FEM/DEM Approach for the Analysis of Masonry Arch Bridges

FEM/DEM Approach for the Analysis of Masonry Arch Bridges

Emanuele Reccia (University IUAV of Venice, Italy), Antonella Cecchi (University IUAV of Venice, Italy) and Gabriele Milani (Technical University of Milan, Italy)
DOI: 10.4018/978-1-5225-0231-9.ch014
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The problem of masonry arch bridges load carrying capacity is studied by means of a coupled FEM/DEM 2D approach. The numerical model relies into a triangular discretization of the domain with embedded crack elements that activate whenever the peak strength is reached. The proposed approach can be regarded as a combination between Finite Elements allowing for the reproduction of elastic strain into continuum and DEM, suitable to model frictional cohesive behavior exhibited by masonry structures even at very low levels of external loads. The aforementioned numerical approach is applied to masonry arch bridges interacting with infill. A preliminary validation of the procedure is addressed for the prediction of the masonry arches limit state behavior where the stones are supposed infinite resistant and plastic hinges can occur exclusively on mortar joints, modeled as cohesive frictional interfaces. The sensitivity of the infill role varying mechanical properties of the infill is extensively discussed.
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In this Chapter, the feasibility of the utilization of a combined Finite Element/Discrete Element (FEM/DEM) approach to investigate the behavior of masonry arch bridges is assessed. In particular, the Chapter proposes and discusses a possible approach to FEM/DEM modelling of two existing masonry arch bridges. Attention is paid to the assessment of the load carrying capacity of the structures by means of a suitable coupled FEM/DEM 2D approach.

As a matter of fact, Finite Element Method (FEM) is the most widely used numerical tool in computational solid mechanics. However, some decades ago, ad-hoc computational methods have been developed to deal with particulates, jointed rock, granular flows and problems where the so called emergent properties of a system are a result of interaction between large numbers of individual solid particles: the most widely used method for a large class of these problems is the so called Discrete Element Method (DEM). This latter approach well adapts to all those non-linear problems characterized by the mutual movement of rigid bodies, eventually interacting by means of both contact and friction, also under large displacement hypotheses. It is therefore quite intuitive to understand why DEM received growing attention in the field of both soil mechanics and masonry modelling, due to the intrinsic capability of the procedure to tackle the most important and distinctive aspects of their behavior, especially in the non-linear dynamic range, but also when limit analysis computations are carried out.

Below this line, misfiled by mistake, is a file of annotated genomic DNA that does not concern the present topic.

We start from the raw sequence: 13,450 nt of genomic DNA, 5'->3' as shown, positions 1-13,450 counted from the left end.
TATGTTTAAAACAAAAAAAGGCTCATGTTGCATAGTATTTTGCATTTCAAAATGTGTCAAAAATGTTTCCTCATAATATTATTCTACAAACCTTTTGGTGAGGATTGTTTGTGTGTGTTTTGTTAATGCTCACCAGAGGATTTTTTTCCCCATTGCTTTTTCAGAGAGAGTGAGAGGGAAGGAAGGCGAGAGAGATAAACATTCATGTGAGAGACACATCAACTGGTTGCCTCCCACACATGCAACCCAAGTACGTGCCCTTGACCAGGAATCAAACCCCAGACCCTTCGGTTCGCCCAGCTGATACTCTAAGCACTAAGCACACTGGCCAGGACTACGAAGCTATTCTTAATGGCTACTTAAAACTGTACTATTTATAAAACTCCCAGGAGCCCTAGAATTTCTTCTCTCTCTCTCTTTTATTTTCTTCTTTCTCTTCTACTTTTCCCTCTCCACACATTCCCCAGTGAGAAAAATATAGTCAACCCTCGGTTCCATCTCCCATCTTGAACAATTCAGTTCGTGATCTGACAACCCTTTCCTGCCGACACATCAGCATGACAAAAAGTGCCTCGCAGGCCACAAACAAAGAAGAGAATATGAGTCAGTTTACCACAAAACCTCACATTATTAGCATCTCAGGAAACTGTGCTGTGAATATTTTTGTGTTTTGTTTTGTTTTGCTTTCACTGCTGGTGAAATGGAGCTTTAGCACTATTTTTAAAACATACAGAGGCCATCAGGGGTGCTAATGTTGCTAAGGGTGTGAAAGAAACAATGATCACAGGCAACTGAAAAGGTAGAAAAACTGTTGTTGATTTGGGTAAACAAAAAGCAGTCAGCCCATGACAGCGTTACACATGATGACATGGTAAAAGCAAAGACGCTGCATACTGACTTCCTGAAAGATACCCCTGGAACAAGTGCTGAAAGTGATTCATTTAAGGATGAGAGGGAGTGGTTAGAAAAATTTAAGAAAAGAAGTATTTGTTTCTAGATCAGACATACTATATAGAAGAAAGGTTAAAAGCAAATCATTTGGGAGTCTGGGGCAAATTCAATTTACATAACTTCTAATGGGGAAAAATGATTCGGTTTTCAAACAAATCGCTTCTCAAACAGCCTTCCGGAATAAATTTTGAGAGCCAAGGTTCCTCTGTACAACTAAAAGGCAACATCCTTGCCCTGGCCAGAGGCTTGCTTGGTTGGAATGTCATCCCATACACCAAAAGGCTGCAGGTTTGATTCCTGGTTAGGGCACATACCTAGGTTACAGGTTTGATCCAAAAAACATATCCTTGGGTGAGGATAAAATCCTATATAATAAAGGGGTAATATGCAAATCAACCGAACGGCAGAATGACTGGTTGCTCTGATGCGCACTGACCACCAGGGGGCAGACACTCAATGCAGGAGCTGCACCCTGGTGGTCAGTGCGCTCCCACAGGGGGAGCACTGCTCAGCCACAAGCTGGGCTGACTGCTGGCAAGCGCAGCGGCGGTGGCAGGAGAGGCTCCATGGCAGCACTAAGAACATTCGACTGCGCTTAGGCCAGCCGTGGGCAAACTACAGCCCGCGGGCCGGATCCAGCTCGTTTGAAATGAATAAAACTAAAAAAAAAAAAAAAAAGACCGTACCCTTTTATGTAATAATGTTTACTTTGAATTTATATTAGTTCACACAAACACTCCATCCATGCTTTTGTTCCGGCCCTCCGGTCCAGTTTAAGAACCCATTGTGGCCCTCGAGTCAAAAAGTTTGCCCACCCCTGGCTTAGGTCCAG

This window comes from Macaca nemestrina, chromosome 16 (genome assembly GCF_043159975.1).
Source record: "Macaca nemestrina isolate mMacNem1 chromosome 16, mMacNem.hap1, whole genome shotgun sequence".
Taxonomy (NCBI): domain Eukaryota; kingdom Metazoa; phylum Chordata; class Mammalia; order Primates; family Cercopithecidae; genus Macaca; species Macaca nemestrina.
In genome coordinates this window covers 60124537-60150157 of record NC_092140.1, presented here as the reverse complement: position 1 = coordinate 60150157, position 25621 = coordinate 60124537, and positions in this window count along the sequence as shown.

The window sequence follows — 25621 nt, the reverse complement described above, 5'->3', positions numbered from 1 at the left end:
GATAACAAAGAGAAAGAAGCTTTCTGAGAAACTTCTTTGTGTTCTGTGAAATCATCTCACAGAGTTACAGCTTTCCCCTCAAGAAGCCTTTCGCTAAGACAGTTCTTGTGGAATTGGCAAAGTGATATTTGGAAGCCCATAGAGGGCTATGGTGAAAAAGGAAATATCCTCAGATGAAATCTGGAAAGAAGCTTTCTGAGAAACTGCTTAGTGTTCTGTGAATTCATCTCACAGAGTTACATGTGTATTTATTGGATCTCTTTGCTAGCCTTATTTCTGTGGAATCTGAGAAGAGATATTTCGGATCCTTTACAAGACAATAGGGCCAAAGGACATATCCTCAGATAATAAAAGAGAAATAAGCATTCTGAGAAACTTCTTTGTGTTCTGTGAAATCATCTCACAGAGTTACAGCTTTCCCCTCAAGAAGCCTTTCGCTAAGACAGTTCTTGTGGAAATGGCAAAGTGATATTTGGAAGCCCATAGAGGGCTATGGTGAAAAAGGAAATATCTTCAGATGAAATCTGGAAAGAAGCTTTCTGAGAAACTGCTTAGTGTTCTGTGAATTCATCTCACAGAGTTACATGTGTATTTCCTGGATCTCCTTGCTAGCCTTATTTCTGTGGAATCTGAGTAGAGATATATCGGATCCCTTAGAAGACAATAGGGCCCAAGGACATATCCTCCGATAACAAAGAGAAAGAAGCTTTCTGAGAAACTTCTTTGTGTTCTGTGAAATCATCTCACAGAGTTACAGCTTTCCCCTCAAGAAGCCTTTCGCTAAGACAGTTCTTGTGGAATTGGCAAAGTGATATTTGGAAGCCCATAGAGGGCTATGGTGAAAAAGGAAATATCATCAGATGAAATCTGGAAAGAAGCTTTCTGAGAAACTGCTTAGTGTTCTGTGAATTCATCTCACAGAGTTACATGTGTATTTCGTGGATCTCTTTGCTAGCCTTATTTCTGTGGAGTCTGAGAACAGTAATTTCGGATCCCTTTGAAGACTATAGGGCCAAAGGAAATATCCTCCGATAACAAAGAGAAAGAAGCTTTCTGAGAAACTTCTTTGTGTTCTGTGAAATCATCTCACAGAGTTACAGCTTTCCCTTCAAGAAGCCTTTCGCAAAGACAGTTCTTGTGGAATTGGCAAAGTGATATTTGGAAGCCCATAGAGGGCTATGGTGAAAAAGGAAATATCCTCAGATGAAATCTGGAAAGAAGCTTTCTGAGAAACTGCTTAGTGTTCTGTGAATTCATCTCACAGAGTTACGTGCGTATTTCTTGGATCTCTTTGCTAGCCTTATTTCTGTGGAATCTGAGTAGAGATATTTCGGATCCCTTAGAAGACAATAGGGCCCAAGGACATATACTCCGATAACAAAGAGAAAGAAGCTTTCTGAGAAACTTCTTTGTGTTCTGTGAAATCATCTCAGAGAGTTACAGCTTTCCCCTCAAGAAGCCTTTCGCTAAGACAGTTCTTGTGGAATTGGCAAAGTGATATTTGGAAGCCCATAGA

In the early 1990s FEM and DEM methods were combined and the resulting method was termed as combined FEM/DEM method. The first attempts are due, among the others, by Munjiza (2004), who shown how to join the advantages of FEM and the ones of DEM into a single numerical tool. FEM/DEM is in its essence a Discrete Element Method where the Discrete Elements are meshed into Finite Elements. Finite Elements allow to model elastic deformation (but also crushing on blocks when required), while Discrete Element algorithms allow modeling interaction, fracture and fragmentation processes in a very straightforward fashion.

FEM/DEM provides a consistent procedure to study masonry structures, thanks to the possibility of creating models made by separated blocks. In particular, these models result particularly suited to analyze quickly but accurately the behavior of historical masonry constructions (Reccia, Cecchi & Cazzani, 2012; Smoljanović, Živaljić & Nikolić, 2013; Baraldi, Reccia, Cazzani, & Cecchi, 2013; Baraldi, Reccia & Cecchi, 2015).

In the present Chapter, the combination of DEM and FEM provided by the open source code Y2D, developed again by Munjiza (2004), is utilized to study masonry arch bridges behavior interacting with the infill and subjected to increasing static loads up to failure. Typically, the problems show non-linearity at early stages of the application of the external loads. Blocks are usually either clay bricks or stones, showing excellent compression strength and high elastic modulus. As a consequence, they can be conveniently modeled as very stiff elastic bodies, while mortar joints might be idealized as elastic or elastic-plastic zero-thickness Mohr-Coulomb interfaces.

Briefly, the advantages of the coupled FEM/DEM method are:

  • 1.

    It allows modelling both deformable or rigid bodies – in this chapter this aspect is highlighted modelling the arch voussoirs as a rigid bodies while backfill as a deformable material;

  • 2.

    Cracks elements are embedded between all the Finite Element of the mesh, therefore joints may be modelled in order to prefigure fixed crack patterns – like in the case of masonry arches, where cracking may occur only between voussoirs – or random crack patterns – like in the case of backfill, where cracks may occur everywhere, according with the mesh geometry and with any orientation.

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